How many tools can Asana actually supersede?
I like reading books. Interesting books. When I find an interesting book I immediately share it with my colleagues through HipChat. An excellent book should be available to everyone and should be a necessary part of our office library. The only thing that’s left when good books are wanted is to order them. But how? I struggle between two ideas. First, the idea of buying e-books for our constantly growing company (so that anyone can access them easily), or the idea of getting the hard copies (since we all know there’s something magical about printed books).
Yesterday, I finally made up my mind and despite all the reasons mentioned above I decided to order over six printed books from Amazon. I’m a big perfectionist and I like to have things in order. I started to wonder how I could possibly track all changes within our office library. Things such who and when has borrowed what kind of books and where can one search for them. Those of you who know what I am talking about will agree with me that it’s hard to find a book that belongs to everybody. So I kept on looking for a small online library management system for over quarter-hour, but I couldn’t find any. Then I realized that I actually really love how Asana helps me keep things organized within my team.
Asana keeps track of all your tasks whether they are yours or whether you have delegated them to others. You are not visually bothered by list of tasks you have delegated, but on the other hand, Asana keeps you updated when something happens to these tasks, through instant notifications, allowing you to inform somebody who’s been waiting for your answer that it has been fixed or that he can move on. Asana really makes managing tasks you are directly responsible for easier.
As a user experience designer, I really love this mental model. It made me realize that the task is the same entity as a book ☺. When you think about it more deeply, it’s unbelievable how very flexible Asana interface can be for various situations, which you encounter with in everyday life.
Honesty and transparency, which are one of the Asana’s values, perfectly fit into using Asana as the library management system. Why? First of all, you no longer have to feel guilty for not having any idea about a book that you borrowed 6 months ago and second of all, your colleague can be looking for it simultaneously without asking anybody, why? Because Asana remembers. Asana remembers all this stuff for you.
Wondering how easy that is? Let’s take a look…
1.) Book is a task
Title of the task stands for the name of the book, and the description provides you with more detailed information about the book. To make things easier, you can upload a picture of the book to the task so that people can quickly realize it is a book that they are looking for.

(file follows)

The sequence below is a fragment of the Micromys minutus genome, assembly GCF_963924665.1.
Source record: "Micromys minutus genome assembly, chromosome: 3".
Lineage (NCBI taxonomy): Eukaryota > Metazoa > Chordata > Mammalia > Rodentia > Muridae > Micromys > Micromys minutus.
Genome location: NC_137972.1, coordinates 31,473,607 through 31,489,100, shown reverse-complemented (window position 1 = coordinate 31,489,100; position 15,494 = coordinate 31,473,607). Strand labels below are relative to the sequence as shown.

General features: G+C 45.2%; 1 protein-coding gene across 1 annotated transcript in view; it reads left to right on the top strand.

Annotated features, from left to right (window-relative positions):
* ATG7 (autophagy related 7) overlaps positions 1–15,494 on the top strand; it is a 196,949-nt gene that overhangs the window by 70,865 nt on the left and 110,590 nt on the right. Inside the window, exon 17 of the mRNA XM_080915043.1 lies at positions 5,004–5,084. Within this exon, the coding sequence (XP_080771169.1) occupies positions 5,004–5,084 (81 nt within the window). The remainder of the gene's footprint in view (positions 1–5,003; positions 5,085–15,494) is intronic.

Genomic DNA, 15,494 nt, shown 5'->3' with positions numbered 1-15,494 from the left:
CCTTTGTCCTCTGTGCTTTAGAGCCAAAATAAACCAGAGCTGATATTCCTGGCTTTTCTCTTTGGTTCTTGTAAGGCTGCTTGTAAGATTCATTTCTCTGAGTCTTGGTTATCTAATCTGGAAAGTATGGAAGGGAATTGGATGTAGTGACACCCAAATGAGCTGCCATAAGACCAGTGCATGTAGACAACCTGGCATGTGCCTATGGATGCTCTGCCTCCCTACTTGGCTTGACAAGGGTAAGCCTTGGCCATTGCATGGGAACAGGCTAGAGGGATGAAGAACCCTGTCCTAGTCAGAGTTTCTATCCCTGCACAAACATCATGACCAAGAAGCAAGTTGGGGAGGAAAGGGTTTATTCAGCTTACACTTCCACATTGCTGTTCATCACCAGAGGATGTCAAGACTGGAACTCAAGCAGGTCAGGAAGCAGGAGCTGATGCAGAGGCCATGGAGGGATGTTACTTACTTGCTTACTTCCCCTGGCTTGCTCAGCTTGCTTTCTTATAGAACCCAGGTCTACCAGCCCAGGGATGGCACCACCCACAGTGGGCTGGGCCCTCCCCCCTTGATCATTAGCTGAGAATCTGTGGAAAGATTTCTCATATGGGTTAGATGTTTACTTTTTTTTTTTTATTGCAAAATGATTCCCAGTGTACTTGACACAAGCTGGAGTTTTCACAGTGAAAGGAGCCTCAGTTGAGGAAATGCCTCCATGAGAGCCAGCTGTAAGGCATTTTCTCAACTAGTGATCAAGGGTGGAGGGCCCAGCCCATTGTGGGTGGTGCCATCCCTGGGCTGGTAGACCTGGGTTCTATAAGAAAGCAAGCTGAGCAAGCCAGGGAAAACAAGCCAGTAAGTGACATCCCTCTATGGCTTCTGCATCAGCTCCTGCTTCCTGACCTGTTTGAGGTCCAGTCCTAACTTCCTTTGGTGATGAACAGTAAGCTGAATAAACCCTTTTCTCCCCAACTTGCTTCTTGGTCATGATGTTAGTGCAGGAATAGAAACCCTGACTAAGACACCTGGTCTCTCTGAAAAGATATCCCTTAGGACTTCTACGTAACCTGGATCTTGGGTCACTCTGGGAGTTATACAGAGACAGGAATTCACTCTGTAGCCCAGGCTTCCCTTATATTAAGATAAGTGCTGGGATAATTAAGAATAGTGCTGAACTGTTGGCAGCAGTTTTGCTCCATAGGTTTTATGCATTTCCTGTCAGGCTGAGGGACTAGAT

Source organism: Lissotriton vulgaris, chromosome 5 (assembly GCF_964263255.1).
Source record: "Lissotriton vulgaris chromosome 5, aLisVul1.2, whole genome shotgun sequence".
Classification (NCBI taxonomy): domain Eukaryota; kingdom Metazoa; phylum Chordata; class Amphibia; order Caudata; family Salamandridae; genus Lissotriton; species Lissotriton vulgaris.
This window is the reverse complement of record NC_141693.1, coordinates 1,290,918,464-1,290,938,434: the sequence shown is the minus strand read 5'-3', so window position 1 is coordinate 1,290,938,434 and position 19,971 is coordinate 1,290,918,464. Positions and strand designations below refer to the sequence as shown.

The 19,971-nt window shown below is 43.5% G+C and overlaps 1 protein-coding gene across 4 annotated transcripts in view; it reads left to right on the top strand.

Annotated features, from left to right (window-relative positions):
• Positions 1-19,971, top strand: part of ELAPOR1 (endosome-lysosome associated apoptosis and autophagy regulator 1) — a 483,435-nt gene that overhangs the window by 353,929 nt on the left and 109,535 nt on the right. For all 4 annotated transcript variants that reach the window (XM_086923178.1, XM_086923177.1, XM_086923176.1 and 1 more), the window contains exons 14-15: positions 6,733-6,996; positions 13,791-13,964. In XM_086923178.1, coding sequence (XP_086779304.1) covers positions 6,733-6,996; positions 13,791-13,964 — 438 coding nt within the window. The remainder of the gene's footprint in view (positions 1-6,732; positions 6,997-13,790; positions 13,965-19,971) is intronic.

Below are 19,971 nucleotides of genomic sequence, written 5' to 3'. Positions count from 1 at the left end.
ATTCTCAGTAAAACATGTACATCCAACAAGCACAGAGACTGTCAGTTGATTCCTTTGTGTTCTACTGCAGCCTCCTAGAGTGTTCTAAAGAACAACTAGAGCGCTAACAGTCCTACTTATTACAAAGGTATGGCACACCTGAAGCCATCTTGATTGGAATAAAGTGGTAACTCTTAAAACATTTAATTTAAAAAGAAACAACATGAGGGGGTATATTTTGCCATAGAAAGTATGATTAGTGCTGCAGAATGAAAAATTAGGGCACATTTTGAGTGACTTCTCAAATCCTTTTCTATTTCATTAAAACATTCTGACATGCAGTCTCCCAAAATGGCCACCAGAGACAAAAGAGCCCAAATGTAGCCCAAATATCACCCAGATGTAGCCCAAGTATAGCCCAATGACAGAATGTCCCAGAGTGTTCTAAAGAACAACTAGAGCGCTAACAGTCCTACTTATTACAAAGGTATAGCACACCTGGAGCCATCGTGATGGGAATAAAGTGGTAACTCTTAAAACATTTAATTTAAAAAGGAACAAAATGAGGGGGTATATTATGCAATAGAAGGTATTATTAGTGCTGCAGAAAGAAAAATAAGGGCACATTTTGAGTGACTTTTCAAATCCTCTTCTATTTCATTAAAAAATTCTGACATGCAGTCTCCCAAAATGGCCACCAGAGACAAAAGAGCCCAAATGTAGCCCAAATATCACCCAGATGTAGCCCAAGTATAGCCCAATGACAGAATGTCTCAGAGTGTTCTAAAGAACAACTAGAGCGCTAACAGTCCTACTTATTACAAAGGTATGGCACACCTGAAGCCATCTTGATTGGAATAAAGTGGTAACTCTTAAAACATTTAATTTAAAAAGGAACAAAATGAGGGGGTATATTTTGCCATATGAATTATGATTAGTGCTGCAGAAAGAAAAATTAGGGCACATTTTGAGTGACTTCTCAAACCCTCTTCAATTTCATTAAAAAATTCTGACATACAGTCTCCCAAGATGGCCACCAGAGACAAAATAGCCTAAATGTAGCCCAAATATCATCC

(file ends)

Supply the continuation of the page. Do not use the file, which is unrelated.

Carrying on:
2.) Assignee stands for the actual owner of the book
So if you can’t find the book in the library you know who to look for.
3.) Due date stands for the assumed return date of the book to the library
This allows the future person interested in the book to keep track on when the book will be available again. And as you already know, Asana will make sure the current owner will not forget to return the book to the library and also motivate him to finish reading it. ;)
4.) Comments are awesome
Get internal reviews about the book from your colleagues or ask them if they are actually reading the book (if not you might get a chance to borrow it sooner).☺
If you are really keen on a particular book, you can get all the news about the book. Are you a bookworm? Feel free to follow the whole library project and get updates on the new books in our library.☺
Asana allows you to divide books into sections (available books and borrowed books). But what’s even better — you can create your own wishlist section, where you can post books you would like to buy.☺
7.) Task pane — timeline
Feeling tired of asking people whether they have the book at home? As long as everybody honestly puts everything in Asana (or make your office manager do the job ☺), all the necessary information can be found there. You can easily track who to give the book to afterward, even if you borrowed it a long time ago.
Can you think of any disadvantages of using Asana as a small library management system? Please let me know. Feel free to share your ideas on how to replace existing tools for managing various kinds of processes in your company thanks to Asana.
P.S.: This is probably my first blog post ever. I wrote it because we have a new team member, Walter from Brazil. He made me realize I’ll have to start communicating with my team more often in English, so that everybody understands how book lending and other processes in our company work. Look forward to new books in our library guys ;)